The bottom line is that the authors don’t really understand think tanks or their role in the political process. Think tanks are de facto single-issue groups, not meaningfully different from the advocacy organizations they denounce, devoted to the promulgation of ideological fidelity on their chosen issues. Moulitsas and Armstrong seem to think of them as factories, in the dark bowels of which victory is made. “[T]his new movement is not ideological,” they write. But if they wish to emulate the institutions of the VRWC — and they do — then ideology is at the core of the work of those institutions.
So what’s the solution for the Democratic Party according to Crashing the Gate? What would two professional web consultants and bloggers recommend for the renewal of the vehicle of the American left? Unsurprisingly, they recommend following the lead of web consultants and bloggers. The rise, flameout, and second rise of web-consultant-and-blogger favorite Howard Dean is lovingly recounted. The power of the “netroots” is extolled. And doubters are excoriated with all the fury of those who have seen the future — and in it, seen themselves.
Our message is simple: You can get out of the way or work with us. Trying to stop us is a losing proposition.
No doubt. If you’re a Democrat, facing off against the irate masses of the online left is a losing proposition. They may lack perspicacity, and they may lack equanimity: but they do not lack noise. For all the rhetoric about the power of the netroots, new paradigms, and empowerment, Moulitsas and Armstrong do not — or cannot — acknowledge that this is the fundamental source of their power, and the power of the dispersed tribe they have gathered to seize the Democratic Party, and eventually America itself. Irony of ironies: they have a Noise Machine. If Crashing the Gate is any indication, that’s all they have — and they don’t fully understand it.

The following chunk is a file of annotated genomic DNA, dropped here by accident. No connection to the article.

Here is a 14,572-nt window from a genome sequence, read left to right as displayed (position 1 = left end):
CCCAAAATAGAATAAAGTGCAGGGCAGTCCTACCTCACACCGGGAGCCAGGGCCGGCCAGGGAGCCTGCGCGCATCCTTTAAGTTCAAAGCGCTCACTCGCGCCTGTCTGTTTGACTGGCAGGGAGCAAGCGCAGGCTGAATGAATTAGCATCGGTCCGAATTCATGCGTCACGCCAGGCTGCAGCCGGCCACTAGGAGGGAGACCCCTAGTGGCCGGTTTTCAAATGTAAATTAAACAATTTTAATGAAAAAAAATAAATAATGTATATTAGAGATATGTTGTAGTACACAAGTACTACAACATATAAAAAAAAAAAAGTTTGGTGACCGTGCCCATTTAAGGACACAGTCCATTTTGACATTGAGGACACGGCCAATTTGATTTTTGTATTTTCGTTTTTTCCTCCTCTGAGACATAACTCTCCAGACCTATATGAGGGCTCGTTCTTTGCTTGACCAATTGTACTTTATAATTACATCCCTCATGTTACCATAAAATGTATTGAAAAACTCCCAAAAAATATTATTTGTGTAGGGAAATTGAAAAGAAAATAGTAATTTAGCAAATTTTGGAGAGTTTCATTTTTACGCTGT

That’s why there is one group for whom trying to stop them is not a losing proposition. That group is the Republican Party. That party — my party — has veered dangerously from its core principles. It bears responsibility for a poorly-executed war. It has overseen a tepid economy. It has plunged the finances of the United States into deficit spending that will eventually prove ruinous. It has moved a long, sad way from the ideals of 1994.
And it has crushed the Democratic Party for three election cycles running. Even now, it looks to retain power in the dismal circumstances of George W. Bush’s final midterm.
Markos Moulitsas and Jerome Armstrong look to the lovely thing they have built — their movement, as much as they disclaim leadership — and they are justly proud. But there’s one thing they cannot take pride in: a single electoral victory. Crashing the Gate is exculpatory as much as prescriptive. It makes the case that this is not their fault. But the truth, now, in 2006, is that it’s as much theirs as anyone’s on the American left. They are kingmakers now, because, within their movement, trying to stop them is a losing proposition. The only questions are: At what point will they accept responsibility for the state of affairs? And at what point will someone bring some sense to the noise?
Posted by Josh Trevino at 1:15 AM | Permalink